SD soybean farmers travel west for tour
BROOKINGS, S.D. -- Fifteen South Dakota soybean farmers recently traveled to the west coast with the See for Yourself program to see how their checkoff dollars were being invested.
BROOKINGS, S.D. - Fifteen South Dakota soybean farmers recently traveled to the west coast with the See for Yourself program to see how their checkoff dollars were being invested.
See for Yourself is a yearly program coordinated by the South Dakota Soybean Research and Promotion Council. The group will travel to Mexico in 2018, and applicants are currently being sought, according to Tim Ostrem, farmer and council representative.
"Over 60 percent of South Dakota soybeans are exported through the Pacific Northwest," Ostrem says. "It was a great experience to see the process in person."
March 13-16, the group traveled to Washington state to tour Ag Processing Inc. at the Port of Grays Harbor, the Tacoma Export Marketing Company, an aquaculture facility at a National Oceanic and Atmospheric Administration site, and Burlington Northern Santa Fe Railway at the Seattle International Gateway Intermodal Facility.
Beginning the trip, a postponed flight caused the group to improvise locally for a day. In this time, they traveled to Brookings, S.D., to see Prairie Aquatec and a greenhouse where soybean research is conducted, among other visits. They were then able to travel Northwest as planned to learn about the export market.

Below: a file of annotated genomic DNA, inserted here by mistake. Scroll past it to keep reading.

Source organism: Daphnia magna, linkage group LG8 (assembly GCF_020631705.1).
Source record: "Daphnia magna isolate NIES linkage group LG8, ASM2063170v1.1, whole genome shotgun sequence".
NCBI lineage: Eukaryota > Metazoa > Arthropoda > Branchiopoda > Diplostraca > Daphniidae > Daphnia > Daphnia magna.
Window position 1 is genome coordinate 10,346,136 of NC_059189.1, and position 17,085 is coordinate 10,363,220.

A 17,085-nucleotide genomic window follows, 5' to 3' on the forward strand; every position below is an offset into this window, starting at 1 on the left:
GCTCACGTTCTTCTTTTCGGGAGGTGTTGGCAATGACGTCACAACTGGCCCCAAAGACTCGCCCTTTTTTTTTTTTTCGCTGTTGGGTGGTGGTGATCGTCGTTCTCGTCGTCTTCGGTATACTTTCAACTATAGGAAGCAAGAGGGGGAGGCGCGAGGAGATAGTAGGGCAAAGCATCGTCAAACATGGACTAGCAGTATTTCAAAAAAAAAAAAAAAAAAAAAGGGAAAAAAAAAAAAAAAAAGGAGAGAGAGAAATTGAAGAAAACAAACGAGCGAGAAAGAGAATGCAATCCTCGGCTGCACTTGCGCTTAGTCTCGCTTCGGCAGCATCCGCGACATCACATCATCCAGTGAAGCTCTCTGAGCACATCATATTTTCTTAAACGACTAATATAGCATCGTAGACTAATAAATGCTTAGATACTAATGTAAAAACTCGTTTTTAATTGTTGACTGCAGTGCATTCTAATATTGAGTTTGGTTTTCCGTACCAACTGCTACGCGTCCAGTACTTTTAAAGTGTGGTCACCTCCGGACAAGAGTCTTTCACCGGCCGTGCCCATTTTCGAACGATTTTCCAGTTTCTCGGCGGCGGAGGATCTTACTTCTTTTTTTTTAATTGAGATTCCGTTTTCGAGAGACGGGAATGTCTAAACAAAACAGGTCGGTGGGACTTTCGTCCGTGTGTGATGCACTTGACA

"It was so meaningful to see the end of the U.S. journey for the soybeans we produce in our fields," says farmer Adam Schindler. "To see the relationships and connections being formed was great - and it was fun to be around the huge ships."
TEMCO, a joint venture of CHS and Cargill, exports grain to overseas customers. While there, the group watched corn from South Dakota being loaded on a vessel bound for Korea, according to Ostrem.
Located in Seattle, the export terminal has a roof so ships can be loaded during rain. AGP at the Port of Grays Harbor is the top exporter of soybean meal on the west coast, moving approximately 1.25 million to 1.50 million metric tons annually. AGP operates nine soybean processing plants in the United States, with plans to open a new plant in Aberdeen, S.D.
"International trade is so important to our bottom line, to see the facilities and coordination that go into it is a value to farmers," Ostrem says.
At NOAA, the group visited the Northwest Fisheries Science Center, learning about the growing market for soybeans and soybean byproducts in fish diets. They also went to a BNSF railroad yard, where they learned about facilities, weather issues and coordination, unloading and loading of a ship.
Fifteen South Dakota farmers were selected to participate in the 2017 See for Yourself trip: Thomas Biddle, Geddes; Justin Davis, Ipswich; Cliff Elsen, Hecla; Tim Even, Humboldt; Tim Graber, Hurley; James Haak, Howard; Kevin Holler, Pierpoint; Marshall Kniffen, Pierre; Morgan Kontz, Colman; Scott McManus, Fulton; Adam Schindler, Reliance; Jordan Scott, Valley Spring; Jeremy Stoecker, Onaka; Jerome Webb, Harrold; and Lee Wilkins, Mansfield. These farmers were selected through an application process with the South Dakota Soybean Research and Promotion Council.
"I think the most important part is to show an interest in learning," said Schindler.
In addition to the selected farmers, two South Dakota Soybean Association directors, Kari VanderWal and Colin Nachtigal, and two South Dakota Soybean Research and Promotion Council directors, Tim Ostrem and Todd Hanten, participated.